III. Conceivability Argument for Dualism
1. All things I clearly and distinctly understand can be made by God to be exactly as I understand them.
2. If I can clearly and distinctly understand and object A existing separately from an object B, then God can make A exist separately from B (from 1)
3. If God can make A exist separately from B, then A and B really are distinct.
4. I can clearly and distinctly understand my mind existing separately from my body. (see subargument)
5. God can make my mind exist separately from my body. (from 4, 2)
C: My body and my mind really are distinct.(from 5,3)
Subargument for premise 4:
1. I know that my mind exists, and that it's essence is to be a thinking thing.
2. If my body exists, I know that it is an extended thing, since it is in the essence of bodies to be extended
3. I can conceive of something being a thinking thing without being an extended thing, and vice versa.
C: I can clearly and distinctly understand my mind existing separately from my body.
IV. Remarks on the Conceivability Argument: Those unfamiliar with the notion of a philosophical argument should see an online reading I have prepared on the subject. The parenthetical remarks following some of the premises are not parts of the premises. Rather, they briefly point to justifications of the premises. For instance, following premises 2 of the main argument is the parenthetical remark "(from 1)." I just mean to say there that the second premise follows directly from 1 (i.e. the first premise). Premise 5 and the conclusion of the main argument are inferences from two other premises.
1. There are many senses of the word "possible." Which sense does Descartes mean?
He means "contingent" in the philosopher's sense. The notions of contingency and necessity are discussed in Philosophy of Mind and Cognition (see the index and glossary) as well as on my online handout.
1. Why think that whatever is conceivable is also possible?
Why does Descartes think that what he can clearly and distinctly imagine or conceive of is any guide to how things really are? His answer seems to be that God is not a deceiver, so God would not give us rules of thought that could lead us into error. Is there any other reason to accept this purported link between conceivability and possibility? Perhaps. First, at least some of our modal beliefs are trustworthy. They have to be correct. For instance, we know that it might have rained today, or more people might have come to lecture today. It would be very counterintuitive to say that none of our modal beliefs were any guide to what really and truly is possible. Of course, this does not suggest that all of our modal beliefs are equally reliable.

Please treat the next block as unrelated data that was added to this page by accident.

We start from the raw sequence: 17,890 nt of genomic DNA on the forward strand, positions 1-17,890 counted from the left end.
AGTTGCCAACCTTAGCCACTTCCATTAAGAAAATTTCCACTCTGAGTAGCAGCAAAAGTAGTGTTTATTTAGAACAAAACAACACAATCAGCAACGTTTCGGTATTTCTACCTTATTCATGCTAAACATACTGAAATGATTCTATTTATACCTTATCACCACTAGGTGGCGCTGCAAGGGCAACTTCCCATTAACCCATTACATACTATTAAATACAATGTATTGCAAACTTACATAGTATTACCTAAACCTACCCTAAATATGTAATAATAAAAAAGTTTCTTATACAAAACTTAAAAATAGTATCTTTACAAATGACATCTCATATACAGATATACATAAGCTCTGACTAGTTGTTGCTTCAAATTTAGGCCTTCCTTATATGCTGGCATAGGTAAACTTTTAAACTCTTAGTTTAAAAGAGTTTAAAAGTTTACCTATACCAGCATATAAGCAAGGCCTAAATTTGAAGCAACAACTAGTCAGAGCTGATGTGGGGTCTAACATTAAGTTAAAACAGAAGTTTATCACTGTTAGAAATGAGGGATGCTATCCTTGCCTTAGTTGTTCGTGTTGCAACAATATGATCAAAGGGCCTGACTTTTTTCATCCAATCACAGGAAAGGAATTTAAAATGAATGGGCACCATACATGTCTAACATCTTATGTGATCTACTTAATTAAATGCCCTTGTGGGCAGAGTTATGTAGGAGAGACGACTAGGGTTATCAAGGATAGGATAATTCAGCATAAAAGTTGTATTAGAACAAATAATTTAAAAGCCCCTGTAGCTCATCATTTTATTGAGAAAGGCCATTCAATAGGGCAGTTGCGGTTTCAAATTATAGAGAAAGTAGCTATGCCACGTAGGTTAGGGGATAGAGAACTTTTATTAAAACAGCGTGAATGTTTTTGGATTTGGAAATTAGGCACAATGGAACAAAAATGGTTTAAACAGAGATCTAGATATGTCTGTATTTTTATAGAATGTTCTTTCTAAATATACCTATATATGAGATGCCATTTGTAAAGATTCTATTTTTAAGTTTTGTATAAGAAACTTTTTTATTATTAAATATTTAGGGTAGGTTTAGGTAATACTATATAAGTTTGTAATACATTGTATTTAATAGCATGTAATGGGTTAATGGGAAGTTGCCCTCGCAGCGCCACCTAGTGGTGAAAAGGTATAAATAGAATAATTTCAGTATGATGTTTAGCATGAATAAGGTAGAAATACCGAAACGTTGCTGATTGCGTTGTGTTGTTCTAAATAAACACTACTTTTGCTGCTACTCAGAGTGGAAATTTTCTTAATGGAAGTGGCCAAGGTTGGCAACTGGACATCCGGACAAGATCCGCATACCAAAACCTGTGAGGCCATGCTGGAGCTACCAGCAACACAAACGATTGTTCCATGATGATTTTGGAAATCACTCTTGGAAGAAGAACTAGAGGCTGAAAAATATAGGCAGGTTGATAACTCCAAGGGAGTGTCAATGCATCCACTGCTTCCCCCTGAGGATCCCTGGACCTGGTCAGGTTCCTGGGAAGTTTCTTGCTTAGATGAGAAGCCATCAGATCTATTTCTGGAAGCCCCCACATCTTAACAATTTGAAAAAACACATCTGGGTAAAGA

2. Why does Descartes think that he can conceive of his mind existing without his body?
Descartes describes this conception vividly in the First and Second Meditations. (The Second Meditation is in your course packet.) There he says that he cannot rule out the possibility that he is not just a disembodied mind, being deceived by an evil demon into thinking that he has a body and lives in a physical world with other people, animals, and things. In this argument, Descartes is not relying on the claim that he cannot rule out such a possibility (i.e. that he cannot know that it is false). All he assumes here is that he can imagine this possibility.
3. Why accept that because we cannot conceive of ourselves as not thinking, we are not essentially embodied?
The argument again concerns the possible properties that we could have, and the possible properties that physical objects could have. So D. argues as follows. What is essential to the mental is not essential to the physical, and vice versa. But objects with different essences must be distinct. Therefore, a person's mind must be a distinct substance from his or her body.
V. Objections to Cartesian Dualism
A philosophical theory is supposed to be well-supported by argument, but it is also supposed to adequately explain otherwise puzzling phenomena. So we might object to a theory by finding some fault with the argument that is supposed to establish it, and we might also find fault with it because it fails to explain what it is supposed to explain. People have objected to dualism in both of these ways.